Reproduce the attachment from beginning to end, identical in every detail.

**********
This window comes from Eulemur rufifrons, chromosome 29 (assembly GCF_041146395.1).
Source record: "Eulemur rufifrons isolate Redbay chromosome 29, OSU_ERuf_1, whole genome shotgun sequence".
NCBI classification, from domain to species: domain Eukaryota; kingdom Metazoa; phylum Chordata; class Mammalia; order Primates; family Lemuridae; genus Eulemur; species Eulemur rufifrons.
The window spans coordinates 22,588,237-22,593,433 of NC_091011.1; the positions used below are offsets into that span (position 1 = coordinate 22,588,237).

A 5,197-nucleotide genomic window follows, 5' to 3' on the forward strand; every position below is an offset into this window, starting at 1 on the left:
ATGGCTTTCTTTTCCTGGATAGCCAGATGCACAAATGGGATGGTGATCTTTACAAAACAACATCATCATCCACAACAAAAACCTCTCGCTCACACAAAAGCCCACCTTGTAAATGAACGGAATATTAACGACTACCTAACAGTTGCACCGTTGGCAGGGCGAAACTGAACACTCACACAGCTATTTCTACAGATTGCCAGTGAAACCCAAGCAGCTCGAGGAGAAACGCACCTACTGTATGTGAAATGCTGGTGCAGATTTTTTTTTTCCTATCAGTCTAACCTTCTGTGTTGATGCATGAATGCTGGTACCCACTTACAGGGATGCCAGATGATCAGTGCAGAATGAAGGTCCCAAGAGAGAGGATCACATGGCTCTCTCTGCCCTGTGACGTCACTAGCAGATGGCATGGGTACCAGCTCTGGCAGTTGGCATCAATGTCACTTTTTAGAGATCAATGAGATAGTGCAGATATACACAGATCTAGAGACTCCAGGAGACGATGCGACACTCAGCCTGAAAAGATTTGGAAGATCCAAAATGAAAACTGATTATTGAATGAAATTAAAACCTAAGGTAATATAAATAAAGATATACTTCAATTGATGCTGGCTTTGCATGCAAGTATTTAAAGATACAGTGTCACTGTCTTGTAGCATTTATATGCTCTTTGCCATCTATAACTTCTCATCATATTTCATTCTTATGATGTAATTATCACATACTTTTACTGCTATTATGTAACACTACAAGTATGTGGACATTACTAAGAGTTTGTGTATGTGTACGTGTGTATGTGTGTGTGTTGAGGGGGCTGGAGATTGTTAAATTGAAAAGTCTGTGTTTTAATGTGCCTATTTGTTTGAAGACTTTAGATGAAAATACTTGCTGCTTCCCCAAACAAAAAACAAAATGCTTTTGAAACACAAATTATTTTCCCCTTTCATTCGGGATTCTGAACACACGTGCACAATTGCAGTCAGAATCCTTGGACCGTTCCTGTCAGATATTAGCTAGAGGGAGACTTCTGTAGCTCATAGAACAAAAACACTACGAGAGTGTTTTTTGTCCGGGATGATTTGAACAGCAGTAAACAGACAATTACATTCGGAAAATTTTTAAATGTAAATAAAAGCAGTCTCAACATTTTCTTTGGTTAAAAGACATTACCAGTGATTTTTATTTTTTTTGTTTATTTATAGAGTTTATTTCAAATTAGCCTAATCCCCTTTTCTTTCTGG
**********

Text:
This window comes from Eulemur rufifrons, chromosome 29 (assembly GCF_041146395.1).
Source record: "Eulemur rufifrons isolate Redbay chromosome 29, OSU_ERuf_1, whole genome shotgun sequence".
NCBI classification, from domain to species: domain Eukaryota; kingdom Metazoa; phylum Chordata; class Mammalia; order Primates; family Lemuridae; genus Eulemur; species Eulemur rufifrons.
The window spans coordinates 22,588,237-22,593,433 of NC_091011.1; the positions used below are offsets into that span (position 1 = coordinate 22,588,237).

A 5,197-nucleotide genomic window follows, 5' to 3' on the forward strand; every position below is an offset into this window, starting at 1 on the left:
ATGGCTTTCTTTTCCTGGATAGCCAGATGCACAAATGGGATGGTGATCTTTACAAAACAACATCATCATCCACAACAAAAACCTCTCGCTCACACAAAAGCCCACCTTGTAAATGAACGGAATATTAACGACTACCTAACAGTTGCACCGTTGGCAGGGCGAAACTGAACACTCACACAGCTATTTCTACAGATTGCCAGTGAAACCCAAGCAGCTCGAGGAGAAACGCACCTACTGTATGTGAAATGCTGGTGCAGATTTTTTTTTTCCTATCAGTCTAACCTTCTGTGTTGATGCATGAATGCTGGTACCCACTTACAGGGATGCCAGATGATCAGTGCAGAATGAAGGTCCCAAGAGAGAGGATCACATGGCTCTCTCTGCCCTGTGACGTCACTAGCAGATGGCATGGGTACCAGCTCTGGCAGTTGGCATCAATGTCACTTTTTAGAGATCAATGAGATAGTGCAGATATACACAGATCTAGAGACTCCAGGAGACGATGCGACACTCAGCCTGAAAAGATTTGGAAGATCCAAAATGAAAACTGATTATTGAATGAAATTAAAACCTAAGGTAATATAAATAAAGATATACTTCAATTGATGCTGGCTTTGCATGCAAGTATTTAAAGATACAGTGTCACTGTCTTGTAGCATTTATATGCTCTTTGCCATCTATAACTTCTCATCATATTTCATTCTTATGATGTAATTATCACATACTTTTACTGCTATTATGTAACACTACAAGTATGTGGACATTACTAAGAGTTTGTGTATGTGTACGTGTGTATGTGTGTGTGTTGAGGGGGCTGGAGATTGTTAAATTGAAAAGTCTGTGTTTTAATGTGCCTATTTGTTTGAAGACTTTAGATGAAAATACTTGCTGCTTCCCCAAACAAAAAACAAAATGCTTTTGAAACACAAATTATTTTCCCCTTTCATTCGGGATTCTGAACACACGTGCACAATTGCAGTCAGAATCCTTGGACCGTTCCTGTCAGATATTAGCTAGAGGGAGACTTCTGTAGCTCATAGAACAAAAACACTACGAGAGTGTTTTTTGTCCGGGATGATTTGAACAGCAGTAAACAGACAATTACATTCGGAAAATTTTTAAATGTAAATAAAAGCAGTCTCAACATTTTCTTTGGTTAAAAGACATTACCAGTGATTTTTATTTTTTTTGTTTATTTATAGAGTTTATTTCAAATTAGCCTAATCCCCTTTTCTTTCTGG